“Meteorological fall is different … in that the dates never change and are based on climatological seasons rather than Earth’s angle relative to the sun. These are perhaps the seasons that more people are familiar with,” she adds.
In normal parlance, our meteorological seasons are Spring, which stretches from March 1 to May 31; Summer goes from June 1 to August 31; September 1 to November 30 is Autumn, or Fall; and Winter is considered to be December 1 to February 28.
Chinchar notes that “meteorologists and climatologists prefer to use the meteorological calendar because not only do the dates not change — making it easy to remember — but also because it falls in line more with what people think traditional seasons are.
“For example, December 10, most people would consider winter, but if you are using the astronomical calendar, technically that is still considered autumn because it is before the winter solstice.”
The rotation around the Earth’s axis is what gives us day and night as our world spins in its orbit around the Sun.
Since the axis has a 23.5 degree tilt, some regions see less of the sun while others see more of it — and that’s what gives us our seasons. At all times, either the Northern or the Southern Hemisphere will be experiencing more or less sunshine, and the resultant heat from it.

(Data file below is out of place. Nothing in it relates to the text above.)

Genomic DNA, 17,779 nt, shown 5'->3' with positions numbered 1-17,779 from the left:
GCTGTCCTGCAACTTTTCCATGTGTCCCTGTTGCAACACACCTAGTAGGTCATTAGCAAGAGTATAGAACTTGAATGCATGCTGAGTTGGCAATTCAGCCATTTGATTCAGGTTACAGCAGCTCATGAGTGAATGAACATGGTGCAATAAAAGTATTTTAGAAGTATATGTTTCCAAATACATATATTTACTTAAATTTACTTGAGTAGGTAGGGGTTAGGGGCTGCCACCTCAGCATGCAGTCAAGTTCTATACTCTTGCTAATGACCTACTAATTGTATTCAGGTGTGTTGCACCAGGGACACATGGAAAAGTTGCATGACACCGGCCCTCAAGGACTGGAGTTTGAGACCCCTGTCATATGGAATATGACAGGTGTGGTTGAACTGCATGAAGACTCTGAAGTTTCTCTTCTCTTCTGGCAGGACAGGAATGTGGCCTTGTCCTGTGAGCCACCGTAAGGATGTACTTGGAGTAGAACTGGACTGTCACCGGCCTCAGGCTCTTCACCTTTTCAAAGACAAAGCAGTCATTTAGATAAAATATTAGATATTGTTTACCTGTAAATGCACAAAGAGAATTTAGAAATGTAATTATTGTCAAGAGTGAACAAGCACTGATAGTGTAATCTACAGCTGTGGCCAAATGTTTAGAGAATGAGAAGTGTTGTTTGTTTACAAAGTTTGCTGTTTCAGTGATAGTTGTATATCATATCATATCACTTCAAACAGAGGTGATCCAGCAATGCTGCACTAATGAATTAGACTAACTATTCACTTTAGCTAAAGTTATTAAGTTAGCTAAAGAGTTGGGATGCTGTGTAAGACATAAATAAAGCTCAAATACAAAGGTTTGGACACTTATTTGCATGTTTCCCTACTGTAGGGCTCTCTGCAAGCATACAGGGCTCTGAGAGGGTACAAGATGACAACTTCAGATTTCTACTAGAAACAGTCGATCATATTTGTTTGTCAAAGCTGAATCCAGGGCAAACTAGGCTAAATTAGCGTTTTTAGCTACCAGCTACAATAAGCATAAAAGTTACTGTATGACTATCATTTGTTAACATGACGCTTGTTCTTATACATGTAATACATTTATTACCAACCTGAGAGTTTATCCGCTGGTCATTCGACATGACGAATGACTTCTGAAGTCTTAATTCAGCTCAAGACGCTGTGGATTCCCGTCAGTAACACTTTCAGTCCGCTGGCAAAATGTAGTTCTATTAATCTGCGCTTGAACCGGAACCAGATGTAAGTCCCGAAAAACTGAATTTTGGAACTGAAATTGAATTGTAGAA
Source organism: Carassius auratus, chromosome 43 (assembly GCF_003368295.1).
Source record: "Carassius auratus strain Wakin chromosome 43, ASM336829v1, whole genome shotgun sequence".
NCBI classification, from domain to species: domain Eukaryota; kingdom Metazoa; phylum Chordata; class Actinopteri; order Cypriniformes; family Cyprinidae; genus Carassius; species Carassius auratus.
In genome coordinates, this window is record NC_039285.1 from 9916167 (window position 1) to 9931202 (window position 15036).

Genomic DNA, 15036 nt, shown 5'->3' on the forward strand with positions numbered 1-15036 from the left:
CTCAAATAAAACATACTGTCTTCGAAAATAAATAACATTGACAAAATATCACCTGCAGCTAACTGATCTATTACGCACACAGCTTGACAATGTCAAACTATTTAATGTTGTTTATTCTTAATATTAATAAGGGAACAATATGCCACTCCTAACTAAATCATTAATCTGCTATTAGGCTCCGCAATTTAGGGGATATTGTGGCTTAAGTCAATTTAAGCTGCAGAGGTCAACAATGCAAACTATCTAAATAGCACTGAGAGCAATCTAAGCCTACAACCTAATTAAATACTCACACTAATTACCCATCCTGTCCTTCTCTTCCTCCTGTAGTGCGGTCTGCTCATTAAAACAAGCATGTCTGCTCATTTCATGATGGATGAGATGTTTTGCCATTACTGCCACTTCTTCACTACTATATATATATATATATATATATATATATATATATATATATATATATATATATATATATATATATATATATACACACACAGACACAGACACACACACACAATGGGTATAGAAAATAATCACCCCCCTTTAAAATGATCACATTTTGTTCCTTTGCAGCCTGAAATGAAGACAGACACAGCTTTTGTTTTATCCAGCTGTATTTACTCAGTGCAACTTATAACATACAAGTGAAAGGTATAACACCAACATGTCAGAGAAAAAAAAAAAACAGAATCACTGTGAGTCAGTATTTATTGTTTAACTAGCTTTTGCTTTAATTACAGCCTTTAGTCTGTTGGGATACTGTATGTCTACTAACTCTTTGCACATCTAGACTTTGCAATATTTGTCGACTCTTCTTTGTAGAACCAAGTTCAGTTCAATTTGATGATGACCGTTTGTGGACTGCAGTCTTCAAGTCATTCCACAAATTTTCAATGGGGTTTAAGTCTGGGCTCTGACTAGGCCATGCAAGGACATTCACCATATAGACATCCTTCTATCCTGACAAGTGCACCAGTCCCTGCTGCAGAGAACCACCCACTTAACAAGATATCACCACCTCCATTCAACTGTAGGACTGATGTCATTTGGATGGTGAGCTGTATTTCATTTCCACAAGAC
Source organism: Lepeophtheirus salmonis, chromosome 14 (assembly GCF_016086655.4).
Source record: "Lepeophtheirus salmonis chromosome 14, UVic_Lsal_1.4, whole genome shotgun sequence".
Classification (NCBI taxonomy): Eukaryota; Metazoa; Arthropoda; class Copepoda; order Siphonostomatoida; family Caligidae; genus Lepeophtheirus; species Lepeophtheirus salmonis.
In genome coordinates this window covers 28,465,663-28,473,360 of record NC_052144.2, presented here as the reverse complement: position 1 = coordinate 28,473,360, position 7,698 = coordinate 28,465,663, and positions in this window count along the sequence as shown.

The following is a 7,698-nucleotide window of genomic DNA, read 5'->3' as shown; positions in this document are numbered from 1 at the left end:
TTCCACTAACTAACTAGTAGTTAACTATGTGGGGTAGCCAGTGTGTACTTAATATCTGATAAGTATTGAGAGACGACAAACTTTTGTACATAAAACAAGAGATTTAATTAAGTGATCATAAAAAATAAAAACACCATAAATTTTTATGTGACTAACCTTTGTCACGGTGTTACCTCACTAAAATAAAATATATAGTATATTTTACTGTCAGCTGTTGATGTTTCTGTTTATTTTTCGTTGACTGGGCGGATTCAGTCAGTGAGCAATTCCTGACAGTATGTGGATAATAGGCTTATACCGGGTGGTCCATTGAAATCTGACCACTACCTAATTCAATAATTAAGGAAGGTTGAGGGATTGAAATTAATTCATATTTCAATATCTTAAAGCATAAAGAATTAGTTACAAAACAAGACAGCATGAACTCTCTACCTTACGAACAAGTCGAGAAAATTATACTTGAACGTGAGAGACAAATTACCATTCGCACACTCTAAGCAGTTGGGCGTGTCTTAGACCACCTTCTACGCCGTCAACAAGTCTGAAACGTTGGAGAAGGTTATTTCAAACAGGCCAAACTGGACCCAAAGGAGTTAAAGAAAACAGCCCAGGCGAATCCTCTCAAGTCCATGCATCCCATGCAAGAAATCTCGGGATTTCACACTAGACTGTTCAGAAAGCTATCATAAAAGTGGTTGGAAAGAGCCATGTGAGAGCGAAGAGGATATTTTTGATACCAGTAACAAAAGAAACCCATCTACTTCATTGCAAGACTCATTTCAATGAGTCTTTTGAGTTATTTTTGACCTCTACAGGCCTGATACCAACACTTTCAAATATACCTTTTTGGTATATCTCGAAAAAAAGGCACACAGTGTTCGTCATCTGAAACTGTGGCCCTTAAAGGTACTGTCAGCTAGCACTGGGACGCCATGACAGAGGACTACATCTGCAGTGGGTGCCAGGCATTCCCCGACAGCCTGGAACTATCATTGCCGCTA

This phenomenon is at its maximum in late June and late December, during the solstices, marking the greatest differences between day and night; this is especially marked near the poles, leading to the famed “midnight sun” of northern Scandinavia, Russia and Alaska.
Everyone in the northern hemisphere notices the enormous loss of sunlight we have experienced so far since the apex of the summer solstice on June 21.
Ancient Greeks and Others Marked Autumn, Spring Equinox, Solstices
And you can bet our agrarian ancestors all over the world also noticed this phenomenon.
When they were desperate to see the Sun again after long, cold winters — which they often barely survived — they hung their hopes on its warming rays coming again in Springtime.
Stonehenge is only one of the ancient monuments marking the solstices and equinoxes which survives today. Chaco Canyon in the American Southwest has entire buildings that were erected to mark these seminal events in the lives of its ancient people.